By Richard Vedder
Jussi Keppo is a professor at the University of Michigan with a nice research record, publishing in prestigious journals like the Journal of Economy Theory and the Review of Economic Studies. He has been dabbling in higher education finance of late, to good effect (see his piece at seeking alpha).
Keppo includes some of the conventional variables in his model explaining rising tuition costs --government support of higher education, for example, and the college-high school earnings differential. But he also includes some financial variables relating to output-adjusted debt levels. He finds that the rise in debt has importantly helped fuel the tuition explosion, and that the current and anticipated future move to more conservative personal and business financing (lower debt loads, more personal saving, etc.) should work to reduce tuition increases.
Keppo's model is pretty simple, and certainly subject to criticism. Some findings are debatable. For example, has the expansion of Pell Grants over the years raised tuition fees? Singell and Stone think so, at least with regards to private four year schools. Keppo apparently does not,although he does not explicitly examine that question. Whatever the resolution of that issue, it does make sense that the student debt explosion occurring because of subsidized student loans has had to have some impact on tuition fees, and that impact may have been powerfully positive.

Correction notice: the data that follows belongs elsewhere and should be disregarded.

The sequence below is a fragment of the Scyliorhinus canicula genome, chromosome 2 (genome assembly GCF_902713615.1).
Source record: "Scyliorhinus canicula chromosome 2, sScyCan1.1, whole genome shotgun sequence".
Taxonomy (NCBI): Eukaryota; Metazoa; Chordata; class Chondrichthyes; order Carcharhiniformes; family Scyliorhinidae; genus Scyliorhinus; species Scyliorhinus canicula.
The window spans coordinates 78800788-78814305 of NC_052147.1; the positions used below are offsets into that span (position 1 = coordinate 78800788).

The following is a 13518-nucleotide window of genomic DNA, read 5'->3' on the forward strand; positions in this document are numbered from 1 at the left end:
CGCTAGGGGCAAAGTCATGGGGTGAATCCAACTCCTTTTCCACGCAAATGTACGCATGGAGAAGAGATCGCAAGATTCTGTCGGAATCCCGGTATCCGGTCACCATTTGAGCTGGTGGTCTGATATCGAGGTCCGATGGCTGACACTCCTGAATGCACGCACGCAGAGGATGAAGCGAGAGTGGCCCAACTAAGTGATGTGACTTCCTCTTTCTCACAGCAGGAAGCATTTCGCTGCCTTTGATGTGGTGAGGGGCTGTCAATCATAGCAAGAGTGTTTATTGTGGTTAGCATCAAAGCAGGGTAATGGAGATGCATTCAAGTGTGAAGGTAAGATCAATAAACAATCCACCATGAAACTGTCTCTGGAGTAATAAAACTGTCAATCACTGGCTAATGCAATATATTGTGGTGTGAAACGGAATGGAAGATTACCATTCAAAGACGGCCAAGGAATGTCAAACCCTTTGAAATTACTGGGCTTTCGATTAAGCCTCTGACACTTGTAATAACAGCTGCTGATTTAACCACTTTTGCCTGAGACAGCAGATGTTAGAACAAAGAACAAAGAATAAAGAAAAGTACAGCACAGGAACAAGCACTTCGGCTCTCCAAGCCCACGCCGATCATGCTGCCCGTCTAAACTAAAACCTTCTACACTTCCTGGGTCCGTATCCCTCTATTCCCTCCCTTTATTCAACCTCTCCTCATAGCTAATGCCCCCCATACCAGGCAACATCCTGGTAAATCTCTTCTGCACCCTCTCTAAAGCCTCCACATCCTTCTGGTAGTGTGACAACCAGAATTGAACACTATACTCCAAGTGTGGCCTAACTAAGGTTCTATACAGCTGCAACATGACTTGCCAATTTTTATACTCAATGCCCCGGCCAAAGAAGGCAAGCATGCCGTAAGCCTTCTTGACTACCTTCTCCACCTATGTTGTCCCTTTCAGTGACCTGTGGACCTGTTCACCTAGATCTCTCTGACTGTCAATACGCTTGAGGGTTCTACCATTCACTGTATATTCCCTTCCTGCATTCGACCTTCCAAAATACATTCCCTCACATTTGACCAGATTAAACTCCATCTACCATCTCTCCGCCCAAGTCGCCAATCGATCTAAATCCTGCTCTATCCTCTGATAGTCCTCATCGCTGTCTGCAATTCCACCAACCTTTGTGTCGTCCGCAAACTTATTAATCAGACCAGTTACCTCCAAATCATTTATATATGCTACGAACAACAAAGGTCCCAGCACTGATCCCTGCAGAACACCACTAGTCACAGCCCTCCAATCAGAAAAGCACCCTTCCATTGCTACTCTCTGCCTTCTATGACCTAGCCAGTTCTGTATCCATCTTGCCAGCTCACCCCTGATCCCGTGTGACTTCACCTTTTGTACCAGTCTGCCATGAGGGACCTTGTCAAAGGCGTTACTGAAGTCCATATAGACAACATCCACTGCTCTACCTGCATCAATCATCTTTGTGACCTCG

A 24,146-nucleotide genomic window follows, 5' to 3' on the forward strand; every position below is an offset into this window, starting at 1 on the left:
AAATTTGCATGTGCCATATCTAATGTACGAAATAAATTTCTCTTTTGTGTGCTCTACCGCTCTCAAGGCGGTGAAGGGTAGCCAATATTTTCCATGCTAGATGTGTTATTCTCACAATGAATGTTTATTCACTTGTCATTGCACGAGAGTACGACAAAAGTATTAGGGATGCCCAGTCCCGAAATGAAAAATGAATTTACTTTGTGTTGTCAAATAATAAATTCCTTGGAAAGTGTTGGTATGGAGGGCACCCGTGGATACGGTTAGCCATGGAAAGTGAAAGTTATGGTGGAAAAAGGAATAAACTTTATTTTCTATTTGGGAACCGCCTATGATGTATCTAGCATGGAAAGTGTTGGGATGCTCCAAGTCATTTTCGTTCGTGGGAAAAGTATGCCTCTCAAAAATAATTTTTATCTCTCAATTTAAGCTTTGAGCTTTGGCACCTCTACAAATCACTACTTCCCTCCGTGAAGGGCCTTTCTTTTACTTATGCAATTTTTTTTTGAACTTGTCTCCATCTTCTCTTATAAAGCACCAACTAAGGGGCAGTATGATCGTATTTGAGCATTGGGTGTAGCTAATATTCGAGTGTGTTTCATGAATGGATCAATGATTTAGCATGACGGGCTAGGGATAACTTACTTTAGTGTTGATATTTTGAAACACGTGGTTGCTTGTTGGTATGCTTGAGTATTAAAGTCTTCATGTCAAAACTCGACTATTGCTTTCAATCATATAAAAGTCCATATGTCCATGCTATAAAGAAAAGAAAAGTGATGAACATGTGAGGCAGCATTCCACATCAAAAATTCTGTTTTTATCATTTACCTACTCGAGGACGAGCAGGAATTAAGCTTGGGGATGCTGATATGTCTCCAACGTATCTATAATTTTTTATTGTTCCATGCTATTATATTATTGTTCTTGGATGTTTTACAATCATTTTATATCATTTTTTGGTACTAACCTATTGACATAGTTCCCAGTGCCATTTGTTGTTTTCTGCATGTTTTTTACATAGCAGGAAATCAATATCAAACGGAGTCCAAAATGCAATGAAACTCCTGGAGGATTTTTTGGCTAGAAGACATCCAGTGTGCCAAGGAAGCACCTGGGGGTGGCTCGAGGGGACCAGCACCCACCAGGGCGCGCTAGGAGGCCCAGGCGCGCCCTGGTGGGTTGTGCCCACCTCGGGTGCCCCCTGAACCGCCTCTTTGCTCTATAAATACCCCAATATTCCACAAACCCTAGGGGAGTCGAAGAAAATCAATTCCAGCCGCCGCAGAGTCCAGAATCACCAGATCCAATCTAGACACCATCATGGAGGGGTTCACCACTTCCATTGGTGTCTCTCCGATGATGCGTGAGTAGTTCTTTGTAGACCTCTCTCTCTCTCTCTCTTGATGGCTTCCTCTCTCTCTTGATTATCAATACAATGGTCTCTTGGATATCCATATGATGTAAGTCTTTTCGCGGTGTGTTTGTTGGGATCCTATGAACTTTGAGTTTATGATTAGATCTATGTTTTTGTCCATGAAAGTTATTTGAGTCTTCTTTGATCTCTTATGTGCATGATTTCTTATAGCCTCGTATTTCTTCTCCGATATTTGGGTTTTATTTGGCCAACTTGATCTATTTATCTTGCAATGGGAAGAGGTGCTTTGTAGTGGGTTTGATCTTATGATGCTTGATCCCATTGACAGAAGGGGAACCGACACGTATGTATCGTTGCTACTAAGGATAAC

Andy (who brought this work to my attention) and I are intensively looking at higher education for an anticipated new book, and we sense that the law of unintended consequences is powerfully vindicated with respect to federal student aid, especially loans. You make it easier for students to borrow, and, indeed, encourage that borrowing, you then increase the demand for education. Given the nature of higher education and its somewhat perverse incentives systems for suppliers based on non-profit principles, supply has grown less rapidly, so the net effect of the loan programs has been to raise tuition fees. It is even arguable that there is a secondary effect that all of these aid programs on balance have made colleges more elitist than they otherwise would be (a subject for another day).
In any case, we welcome Keppo to the ranks of researchers on higher education and hope he continues to explore the issue of rising college costs.